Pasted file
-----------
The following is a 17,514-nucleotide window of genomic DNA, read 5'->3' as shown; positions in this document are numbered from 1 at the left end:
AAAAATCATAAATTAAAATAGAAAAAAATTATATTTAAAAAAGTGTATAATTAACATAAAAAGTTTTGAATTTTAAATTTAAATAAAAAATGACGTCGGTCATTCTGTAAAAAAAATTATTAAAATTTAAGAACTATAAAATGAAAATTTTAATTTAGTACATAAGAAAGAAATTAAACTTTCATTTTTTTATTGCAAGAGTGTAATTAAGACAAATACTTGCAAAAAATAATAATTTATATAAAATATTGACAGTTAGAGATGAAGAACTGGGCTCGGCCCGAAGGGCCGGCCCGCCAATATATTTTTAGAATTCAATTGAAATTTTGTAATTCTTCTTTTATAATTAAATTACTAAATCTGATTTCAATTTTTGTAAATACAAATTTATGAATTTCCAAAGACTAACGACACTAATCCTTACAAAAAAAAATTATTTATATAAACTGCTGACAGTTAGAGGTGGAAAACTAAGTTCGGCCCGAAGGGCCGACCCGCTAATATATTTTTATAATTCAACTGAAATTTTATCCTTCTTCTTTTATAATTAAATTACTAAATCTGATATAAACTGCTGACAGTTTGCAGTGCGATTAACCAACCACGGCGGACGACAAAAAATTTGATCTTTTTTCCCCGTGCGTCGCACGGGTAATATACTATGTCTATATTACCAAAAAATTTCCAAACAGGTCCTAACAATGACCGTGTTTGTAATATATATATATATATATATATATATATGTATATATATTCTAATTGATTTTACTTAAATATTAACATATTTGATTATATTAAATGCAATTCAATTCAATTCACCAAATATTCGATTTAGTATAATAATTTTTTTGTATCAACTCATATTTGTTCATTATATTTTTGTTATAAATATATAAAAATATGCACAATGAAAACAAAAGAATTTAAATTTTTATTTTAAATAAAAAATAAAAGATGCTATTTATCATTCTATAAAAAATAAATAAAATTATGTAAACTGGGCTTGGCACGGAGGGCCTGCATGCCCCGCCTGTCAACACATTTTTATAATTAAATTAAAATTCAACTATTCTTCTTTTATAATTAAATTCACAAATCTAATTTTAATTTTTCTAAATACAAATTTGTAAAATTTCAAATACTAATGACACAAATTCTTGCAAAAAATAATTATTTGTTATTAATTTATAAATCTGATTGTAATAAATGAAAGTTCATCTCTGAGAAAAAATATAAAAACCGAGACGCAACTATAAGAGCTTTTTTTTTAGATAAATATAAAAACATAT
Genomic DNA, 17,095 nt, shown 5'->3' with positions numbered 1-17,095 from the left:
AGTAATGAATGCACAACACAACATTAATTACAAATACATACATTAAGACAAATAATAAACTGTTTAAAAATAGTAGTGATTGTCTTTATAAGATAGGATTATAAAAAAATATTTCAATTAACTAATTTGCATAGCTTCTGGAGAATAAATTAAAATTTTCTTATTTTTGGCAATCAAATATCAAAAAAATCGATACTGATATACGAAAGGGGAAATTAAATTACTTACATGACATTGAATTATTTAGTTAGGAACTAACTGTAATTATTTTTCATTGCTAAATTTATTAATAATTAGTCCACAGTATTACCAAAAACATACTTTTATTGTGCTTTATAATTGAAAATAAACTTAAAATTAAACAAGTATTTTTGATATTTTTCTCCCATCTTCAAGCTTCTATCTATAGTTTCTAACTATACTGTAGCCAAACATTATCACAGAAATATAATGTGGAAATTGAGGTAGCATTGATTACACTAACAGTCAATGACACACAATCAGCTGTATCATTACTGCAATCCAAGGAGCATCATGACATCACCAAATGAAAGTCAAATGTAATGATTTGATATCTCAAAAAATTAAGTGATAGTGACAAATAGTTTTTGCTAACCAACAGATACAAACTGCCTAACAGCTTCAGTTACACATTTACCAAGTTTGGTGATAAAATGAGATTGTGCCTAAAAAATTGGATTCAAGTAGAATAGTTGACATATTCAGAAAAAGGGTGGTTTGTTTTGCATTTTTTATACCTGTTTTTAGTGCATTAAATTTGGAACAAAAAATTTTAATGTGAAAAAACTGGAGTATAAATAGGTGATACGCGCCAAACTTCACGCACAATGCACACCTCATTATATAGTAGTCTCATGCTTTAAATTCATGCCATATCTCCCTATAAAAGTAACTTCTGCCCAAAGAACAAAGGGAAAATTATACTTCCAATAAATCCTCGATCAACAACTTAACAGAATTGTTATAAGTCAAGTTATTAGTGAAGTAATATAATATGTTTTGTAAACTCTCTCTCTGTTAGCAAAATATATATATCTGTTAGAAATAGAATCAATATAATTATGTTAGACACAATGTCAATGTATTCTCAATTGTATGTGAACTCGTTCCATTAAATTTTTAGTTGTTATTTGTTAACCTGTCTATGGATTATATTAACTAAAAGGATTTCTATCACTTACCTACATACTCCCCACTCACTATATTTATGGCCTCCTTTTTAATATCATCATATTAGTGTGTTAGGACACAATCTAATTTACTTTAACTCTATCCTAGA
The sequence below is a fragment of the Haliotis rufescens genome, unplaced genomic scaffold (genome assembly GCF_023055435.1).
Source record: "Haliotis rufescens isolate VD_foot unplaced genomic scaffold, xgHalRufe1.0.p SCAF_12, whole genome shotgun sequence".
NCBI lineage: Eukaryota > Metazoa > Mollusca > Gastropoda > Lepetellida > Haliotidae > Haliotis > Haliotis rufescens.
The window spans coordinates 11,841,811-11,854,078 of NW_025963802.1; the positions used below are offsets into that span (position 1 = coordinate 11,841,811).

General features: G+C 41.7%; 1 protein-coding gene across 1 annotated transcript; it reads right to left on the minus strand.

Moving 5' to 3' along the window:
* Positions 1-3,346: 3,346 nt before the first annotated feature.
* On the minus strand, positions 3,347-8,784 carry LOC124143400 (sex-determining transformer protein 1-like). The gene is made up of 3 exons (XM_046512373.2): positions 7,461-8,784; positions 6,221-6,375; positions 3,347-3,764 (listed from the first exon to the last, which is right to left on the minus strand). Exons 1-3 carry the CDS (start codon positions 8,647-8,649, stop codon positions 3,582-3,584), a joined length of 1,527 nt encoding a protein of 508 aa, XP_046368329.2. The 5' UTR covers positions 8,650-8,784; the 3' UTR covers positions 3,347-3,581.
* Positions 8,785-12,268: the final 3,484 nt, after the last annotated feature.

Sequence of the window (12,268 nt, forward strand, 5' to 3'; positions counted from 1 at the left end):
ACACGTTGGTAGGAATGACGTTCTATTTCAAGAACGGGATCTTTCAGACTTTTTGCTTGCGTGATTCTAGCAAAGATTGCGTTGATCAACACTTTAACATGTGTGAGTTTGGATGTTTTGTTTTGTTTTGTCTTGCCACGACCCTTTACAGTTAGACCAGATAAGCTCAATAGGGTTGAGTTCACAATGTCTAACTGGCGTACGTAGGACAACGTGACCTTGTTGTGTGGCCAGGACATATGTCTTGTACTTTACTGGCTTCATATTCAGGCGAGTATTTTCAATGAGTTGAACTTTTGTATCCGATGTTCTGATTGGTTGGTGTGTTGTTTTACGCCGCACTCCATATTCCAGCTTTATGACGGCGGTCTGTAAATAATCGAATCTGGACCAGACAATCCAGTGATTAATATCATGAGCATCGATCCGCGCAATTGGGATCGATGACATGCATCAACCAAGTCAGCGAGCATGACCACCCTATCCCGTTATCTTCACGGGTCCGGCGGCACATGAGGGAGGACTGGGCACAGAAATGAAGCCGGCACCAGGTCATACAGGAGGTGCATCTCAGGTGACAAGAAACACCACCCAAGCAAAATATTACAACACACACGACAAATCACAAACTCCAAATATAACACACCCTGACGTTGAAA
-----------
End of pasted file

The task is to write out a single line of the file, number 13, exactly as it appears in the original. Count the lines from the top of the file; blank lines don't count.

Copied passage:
* Positions 8,785-12,268: the final 3,484 nt, after the last annotated feature.